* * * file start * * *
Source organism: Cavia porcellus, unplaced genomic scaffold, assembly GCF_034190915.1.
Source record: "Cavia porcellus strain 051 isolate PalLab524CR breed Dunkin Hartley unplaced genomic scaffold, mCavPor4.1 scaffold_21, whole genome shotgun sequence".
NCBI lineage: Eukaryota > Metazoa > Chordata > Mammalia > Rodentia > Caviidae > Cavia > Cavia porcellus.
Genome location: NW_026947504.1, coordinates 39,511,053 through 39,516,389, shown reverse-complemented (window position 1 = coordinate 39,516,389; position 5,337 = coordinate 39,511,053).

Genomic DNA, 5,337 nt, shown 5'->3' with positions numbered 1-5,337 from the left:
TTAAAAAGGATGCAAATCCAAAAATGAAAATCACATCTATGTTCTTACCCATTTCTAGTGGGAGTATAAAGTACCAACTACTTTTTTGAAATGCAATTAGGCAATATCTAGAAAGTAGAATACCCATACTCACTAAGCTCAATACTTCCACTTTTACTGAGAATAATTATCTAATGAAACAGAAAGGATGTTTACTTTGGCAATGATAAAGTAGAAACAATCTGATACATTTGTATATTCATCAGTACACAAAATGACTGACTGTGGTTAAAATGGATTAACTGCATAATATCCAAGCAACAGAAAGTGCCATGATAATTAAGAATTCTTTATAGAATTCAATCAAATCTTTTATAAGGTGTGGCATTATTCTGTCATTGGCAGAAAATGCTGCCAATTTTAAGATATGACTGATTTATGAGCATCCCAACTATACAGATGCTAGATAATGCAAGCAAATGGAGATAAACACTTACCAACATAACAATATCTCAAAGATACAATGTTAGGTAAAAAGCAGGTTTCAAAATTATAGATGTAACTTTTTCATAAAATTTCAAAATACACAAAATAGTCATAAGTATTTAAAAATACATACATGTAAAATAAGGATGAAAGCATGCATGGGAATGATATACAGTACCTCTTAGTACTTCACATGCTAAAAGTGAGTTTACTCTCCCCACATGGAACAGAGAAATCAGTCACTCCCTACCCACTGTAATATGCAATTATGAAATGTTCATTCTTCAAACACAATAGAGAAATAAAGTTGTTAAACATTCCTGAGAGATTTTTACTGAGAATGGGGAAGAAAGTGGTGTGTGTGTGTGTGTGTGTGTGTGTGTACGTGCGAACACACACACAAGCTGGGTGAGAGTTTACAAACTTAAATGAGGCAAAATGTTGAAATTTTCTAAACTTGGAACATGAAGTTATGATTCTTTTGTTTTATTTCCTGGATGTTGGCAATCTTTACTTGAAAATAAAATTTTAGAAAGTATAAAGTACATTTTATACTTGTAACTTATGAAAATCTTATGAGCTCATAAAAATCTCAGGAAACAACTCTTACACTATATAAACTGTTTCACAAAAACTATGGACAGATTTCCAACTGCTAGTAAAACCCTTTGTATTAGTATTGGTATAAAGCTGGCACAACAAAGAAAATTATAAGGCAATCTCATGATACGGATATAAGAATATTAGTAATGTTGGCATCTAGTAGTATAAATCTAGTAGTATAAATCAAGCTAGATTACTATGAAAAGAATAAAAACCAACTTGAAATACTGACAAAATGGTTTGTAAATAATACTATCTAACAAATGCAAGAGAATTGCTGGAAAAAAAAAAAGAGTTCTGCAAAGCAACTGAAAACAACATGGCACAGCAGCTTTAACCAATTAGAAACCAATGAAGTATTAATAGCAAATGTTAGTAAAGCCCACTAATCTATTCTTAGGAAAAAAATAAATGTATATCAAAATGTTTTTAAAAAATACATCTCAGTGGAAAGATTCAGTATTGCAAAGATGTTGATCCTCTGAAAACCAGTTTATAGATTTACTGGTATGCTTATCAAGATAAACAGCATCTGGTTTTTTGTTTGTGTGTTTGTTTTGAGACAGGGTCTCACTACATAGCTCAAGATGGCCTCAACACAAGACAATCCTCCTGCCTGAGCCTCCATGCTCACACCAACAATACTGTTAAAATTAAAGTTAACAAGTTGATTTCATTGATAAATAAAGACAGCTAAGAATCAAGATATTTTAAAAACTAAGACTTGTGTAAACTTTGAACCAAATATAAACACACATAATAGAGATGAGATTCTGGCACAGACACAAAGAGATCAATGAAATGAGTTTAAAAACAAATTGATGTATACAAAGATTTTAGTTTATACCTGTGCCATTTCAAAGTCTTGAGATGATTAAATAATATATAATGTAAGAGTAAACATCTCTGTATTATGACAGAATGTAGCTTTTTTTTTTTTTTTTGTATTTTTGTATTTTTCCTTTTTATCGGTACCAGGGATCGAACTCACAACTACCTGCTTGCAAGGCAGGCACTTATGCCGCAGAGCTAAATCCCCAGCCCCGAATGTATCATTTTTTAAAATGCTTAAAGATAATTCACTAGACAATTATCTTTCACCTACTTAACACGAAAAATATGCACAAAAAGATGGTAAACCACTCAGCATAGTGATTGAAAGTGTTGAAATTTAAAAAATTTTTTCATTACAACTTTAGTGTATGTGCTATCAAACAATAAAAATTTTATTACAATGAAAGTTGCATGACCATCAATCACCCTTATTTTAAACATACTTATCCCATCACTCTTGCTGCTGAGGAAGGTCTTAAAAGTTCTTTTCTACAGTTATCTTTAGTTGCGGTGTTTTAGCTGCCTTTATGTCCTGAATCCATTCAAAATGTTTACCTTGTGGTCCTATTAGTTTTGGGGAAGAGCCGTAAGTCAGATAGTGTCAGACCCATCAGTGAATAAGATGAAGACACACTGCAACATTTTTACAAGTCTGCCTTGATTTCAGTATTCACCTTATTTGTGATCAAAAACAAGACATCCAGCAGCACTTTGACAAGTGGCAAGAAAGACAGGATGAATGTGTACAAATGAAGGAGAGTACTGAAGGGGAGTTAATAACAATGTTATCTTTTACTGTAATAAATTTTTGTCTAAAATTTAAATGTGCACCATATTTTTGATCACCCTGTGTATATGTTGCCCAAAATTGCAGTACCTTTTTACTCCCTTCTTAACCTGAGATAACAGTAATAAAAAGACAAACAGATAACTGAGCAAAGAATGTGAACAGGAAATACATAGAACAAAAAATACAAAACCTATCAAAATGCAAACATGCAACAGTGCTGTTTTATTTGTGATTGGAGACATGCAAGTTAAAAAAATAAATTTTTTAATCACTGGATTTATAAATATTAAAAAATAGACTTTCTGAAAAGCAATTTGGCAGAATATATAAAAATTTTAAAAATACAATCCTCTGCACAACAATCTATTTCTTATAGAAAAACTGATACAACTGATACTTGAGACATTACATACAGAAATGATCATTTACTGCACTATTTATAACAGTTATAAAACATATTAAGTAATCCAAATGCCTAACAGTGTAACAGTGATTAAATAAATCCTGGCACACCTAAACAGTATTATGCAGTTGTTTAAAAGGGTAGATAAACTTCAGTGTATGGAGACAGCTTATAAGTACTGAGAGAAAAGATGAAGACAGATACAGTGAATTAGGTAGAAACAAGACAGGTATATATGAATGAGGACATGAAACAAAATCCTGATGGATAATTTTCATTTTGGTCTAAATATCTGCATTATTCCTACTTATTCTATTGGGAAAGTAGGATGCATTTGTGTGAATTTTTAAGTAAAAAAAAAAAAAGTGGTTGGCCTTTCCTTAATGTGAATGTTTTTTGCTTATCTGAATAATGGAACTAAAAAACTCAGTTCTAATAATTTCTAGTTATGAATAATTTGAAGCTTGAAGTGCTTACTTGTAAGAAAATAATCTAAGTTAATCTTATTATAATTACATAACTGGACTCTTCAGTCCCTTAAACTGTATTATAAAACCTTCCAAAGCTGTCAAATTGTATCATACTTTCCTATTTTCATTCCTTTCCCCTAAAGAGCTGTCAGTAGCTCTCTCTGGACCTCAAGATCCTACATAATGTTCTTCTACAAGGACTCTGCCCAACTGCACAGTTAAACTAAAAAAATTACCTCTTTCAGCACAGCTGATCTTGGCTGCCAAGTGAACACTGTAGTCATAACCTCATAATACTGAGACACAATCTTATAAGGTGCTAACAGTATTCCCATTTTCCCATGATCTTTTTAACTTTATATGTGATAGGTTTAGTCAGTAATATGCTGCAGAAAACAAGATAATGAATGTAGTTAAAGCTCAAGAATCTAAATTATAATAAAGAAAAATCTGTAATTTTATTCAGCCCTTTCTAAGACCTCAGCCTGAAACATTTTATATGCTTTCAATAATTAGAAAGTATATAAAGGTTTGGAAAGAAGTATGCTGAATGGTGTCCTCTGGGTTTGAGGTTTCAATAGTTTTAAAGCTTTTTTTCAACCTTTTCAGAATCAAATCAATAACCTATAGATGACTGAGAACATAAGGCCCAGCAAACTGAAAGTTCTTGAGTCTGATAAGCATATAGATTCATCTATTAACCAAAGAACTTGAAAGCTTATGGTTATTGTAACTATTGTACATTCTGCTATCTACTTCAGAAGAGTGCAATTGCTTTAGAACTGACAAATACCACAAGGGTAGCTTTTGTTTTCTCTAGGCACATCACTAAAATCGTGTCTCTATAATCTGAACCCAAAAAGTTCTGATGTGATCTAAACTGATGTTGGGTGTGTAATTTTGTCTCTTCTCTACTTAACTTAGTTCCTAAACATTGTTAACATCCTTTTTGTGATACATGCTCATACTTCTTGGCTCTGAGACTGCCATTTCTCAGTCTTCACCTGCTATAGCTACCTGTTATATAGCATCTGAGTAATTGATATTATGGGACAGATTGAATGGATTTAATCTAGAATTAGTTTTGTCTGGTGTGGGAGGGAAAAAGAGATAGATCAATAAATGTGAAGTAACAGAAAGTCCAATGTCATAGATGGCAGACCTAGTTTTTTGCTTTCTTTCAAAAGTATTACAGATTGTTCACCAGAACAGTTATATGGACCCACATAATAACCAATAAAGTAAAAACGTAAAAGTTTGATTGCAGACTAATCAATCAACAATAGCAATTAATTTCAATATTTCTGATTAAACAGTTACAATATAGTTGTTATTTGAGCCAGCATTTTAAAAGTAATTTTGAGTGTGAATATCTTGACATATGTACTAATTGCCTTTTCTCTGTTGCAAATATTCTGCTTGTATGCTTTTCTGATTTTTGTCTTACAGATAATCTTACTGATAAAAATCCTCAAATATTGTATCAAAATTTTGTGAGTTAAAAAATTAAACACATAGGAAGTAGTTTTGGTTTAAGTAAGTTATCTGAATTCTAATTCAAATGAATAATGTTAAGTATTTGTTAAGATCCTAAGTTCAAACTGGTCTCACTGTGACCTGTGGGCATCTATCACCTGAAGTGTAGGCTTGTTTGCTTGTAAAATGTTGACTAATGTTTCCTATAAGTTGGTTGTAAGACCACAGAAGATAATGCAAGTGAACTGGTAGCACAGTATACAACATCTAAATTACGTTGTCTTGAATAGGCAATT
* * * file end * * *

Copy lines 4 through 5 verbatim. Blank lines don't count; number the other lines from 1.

Genome location: NW_026947504.1, coordinates 39,511,053 through 39,516,389, shown reverse-complemented (window position 1 = coordinate 39,516,389; position 5,337 = coordinate 39,511,053).

Genomic DNA, 5,337 nt, shown 5'->3' with positions numbered 1-5,337 from the left: